Do not modify audio files used in a project outside Cubase and save them with the same name.

in order to avoid corrupted projects with glitches, noises, CPU and Disk Cache peaks warnings, …
If you modify files outside Cubase, save them with another name and import them manually inside Cubase after. (ie boring…)

It will work perhaps using Wavelab but all others programs will cause you nightmares and headaches.

I spent one week finding a solution to repair corrupted projects after converting “false” stereo files to mono outside Cubase using Stereomonoizer.
Especially because the warnings Cubase sent you are not appropriate. (CPU peaks, Disk Cache peaks, ppm meters @0dBFS, …)
Maybe you experienced sudden Disk Cache peaks in your projects and perhaps this is simply due to modified files.
See one solution at the end.

It would be nice for a professional program to warn the user that the files inside the pool have been changed and to suggest to update them.

But for the moment, if you change the files outside Cubase, neither the images (.peak files), nor the cache file (.csh) will be updated, and worst, the pool will be unchanged.
Even if you delete the ‘Images’ folder and the *.csh files, all the modified files are not likely to be updated inside the pool, and the project will still be broken.

These solutions are not enough:
https://www.steinberg.net/forums/viewtopic.php?t=34005
https://www.steinberg.net/forums/viewtopic.php?t=125995



One Solution:

  • Close the broken project;


  • Delete Images Folder;


  • Delete corespondings *.csh files;


  • Create a Temp folder;


  • Move the modified files to this Temp folder;


  • Open the project;


  • Close the Pop-Up window asking to look for missing files;


  • Open all the tracks in the projects window ie open all folders tracks to force rebuild waveforms;


  • Open the pool;


  • Right Click inside the pool and choose ‘find missing files’;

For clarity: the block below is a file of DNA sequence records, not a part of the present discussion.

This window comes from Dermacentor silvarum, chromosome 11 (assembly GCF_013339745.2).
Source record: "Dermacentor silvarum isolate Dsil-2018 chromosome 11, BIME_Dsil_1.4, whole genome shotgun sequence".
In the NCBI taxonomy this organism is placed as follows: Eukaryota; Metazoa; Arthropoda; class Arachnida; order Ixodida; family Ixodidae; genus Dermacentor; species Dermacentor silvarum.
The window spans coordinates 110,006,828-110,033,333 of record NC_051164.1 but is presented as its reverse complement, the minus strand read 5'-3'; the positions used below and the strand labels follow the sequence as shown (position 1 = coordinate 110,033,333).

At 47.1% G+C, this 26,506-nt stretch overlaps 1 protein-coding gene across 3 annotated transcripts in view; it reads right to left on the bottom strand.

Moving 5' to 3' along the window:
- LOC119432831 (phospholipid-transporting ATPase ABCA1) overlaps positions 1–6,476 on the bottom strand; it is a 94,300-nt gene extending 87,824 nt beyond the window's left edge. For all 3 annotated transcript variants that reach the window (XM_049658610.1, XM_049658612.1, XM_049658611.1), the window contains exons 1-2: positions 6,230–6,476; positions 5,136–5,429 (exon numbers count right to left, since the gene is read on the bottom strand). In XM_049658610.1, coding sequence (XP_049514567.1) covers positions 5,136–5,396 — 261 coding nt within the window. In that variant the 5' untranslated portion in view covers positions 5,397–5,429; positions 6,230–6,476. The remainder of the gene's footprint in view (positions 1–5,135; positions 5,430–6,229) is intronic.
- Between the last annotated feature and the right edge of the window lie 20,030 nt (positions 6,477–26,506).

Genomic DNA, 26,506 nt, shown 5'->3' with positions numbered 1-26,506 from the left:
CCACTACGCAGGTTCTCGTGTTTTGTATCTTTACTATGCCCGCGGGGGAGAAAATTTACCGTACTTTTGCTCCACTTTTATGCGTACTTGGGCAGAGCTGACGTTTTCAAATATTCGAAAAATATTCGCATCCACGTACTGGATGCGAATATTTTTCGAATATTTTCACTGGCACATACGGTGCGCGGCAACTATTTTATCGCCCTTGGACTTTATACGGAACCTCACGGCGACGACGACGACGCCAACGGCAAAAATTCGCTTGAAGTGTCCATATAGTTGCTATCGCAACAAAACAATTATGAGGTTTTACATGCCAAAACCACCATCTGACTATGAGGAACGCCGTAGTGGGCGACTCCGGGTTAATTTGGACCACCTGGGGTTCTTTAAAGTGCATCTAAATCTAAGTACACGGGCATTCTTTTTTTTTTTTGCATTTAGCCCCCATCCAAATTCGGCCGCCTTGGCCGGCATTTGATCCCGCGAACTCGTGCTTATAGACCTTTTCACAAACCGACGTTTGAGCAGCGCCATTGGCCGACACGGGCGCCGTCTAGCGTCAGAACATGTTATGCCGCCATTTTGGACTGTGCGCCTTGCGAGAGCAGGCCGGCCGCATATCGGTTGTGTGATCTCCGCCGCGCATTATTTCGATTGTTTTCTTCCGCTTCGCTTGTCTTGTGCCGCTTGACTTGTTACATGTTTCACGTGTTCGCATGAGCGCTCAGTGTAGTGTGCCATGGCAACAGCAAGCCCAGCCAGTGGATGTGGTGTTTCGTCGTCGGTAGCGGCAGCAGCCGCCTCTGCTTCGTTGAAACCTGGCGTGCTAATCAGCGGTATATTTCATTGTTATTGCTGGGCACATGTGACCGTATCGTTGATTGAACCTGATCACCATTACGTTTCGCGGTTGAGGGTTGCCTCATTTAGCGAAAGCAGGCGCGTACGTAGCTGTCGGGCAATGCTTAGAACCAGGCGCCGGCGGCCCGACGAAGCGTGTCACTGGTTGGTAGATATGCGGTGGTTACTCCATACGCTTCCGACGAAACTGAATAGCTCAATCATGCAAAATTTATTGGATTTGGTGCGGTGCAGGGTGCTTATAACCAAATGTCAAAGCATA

• Point to the Temp folder, now all the modified files are finally updated in the pool;


  • Save the project;


  • Close the project;


  • Move the all the files in the Temp folder back to their previous location;


  • open the project again;


  • When the Missing Files Pop-Up window open point to the right folder;


  • save the project again.

Your suggestion for correcting a messed up project will work but…

Some thoughts/questions for you…

  • When you say you are modifying files outside Cubase, I guess you mean you are accessing the audio files using file explorer. Right? If yes, then you will definitely mess up an existing project because files modified outside of Cubase or through the Cubase project pool will be changed and the associations/references that Cubase was using will get messed up/lost. Thus creating a “broken” project. And, of course, Cubase will not warn you of anything until you start the project.

  • If you can, always try to modify audio files while in the Cubase project pool or through functions that Cubase offers.

  • If you need to modify files outside of Cubase then I would suggest that you perform a Cubase “Backup Project” function first. This will create a new project with an audio pool that is not associated to the original project. Then you can do your file mods and import them back into your original project. You may have to edit things in your original project to use the newly imported audio files especially if you chose to overwrite existing files with the same name (which I rarely do).

Regards :sunglasses:

I totally agree with you.
I just think that my title should be written in the manual in capital letters, because Cubase is clearly designed like that (for the moment).
I used Stereomonizer to automatically detect mono audio in stereo files and convert them to save disk space, disk usage, CPU… (It is useful with 32bit float files.)
This function doesn’t exist in Cubase.
With Stereomonoizer you can replace the old files (to save hard disk space), create a backup or create new files automatically.

I agree with you, the good way is to create new files and import them manually in Cubase, and then optionally erase the old ones inside Cubase.

I thought many of us use other audio programs for batch processing, … and came to a broken project. So I tried to explain what happened and how to solve the problem.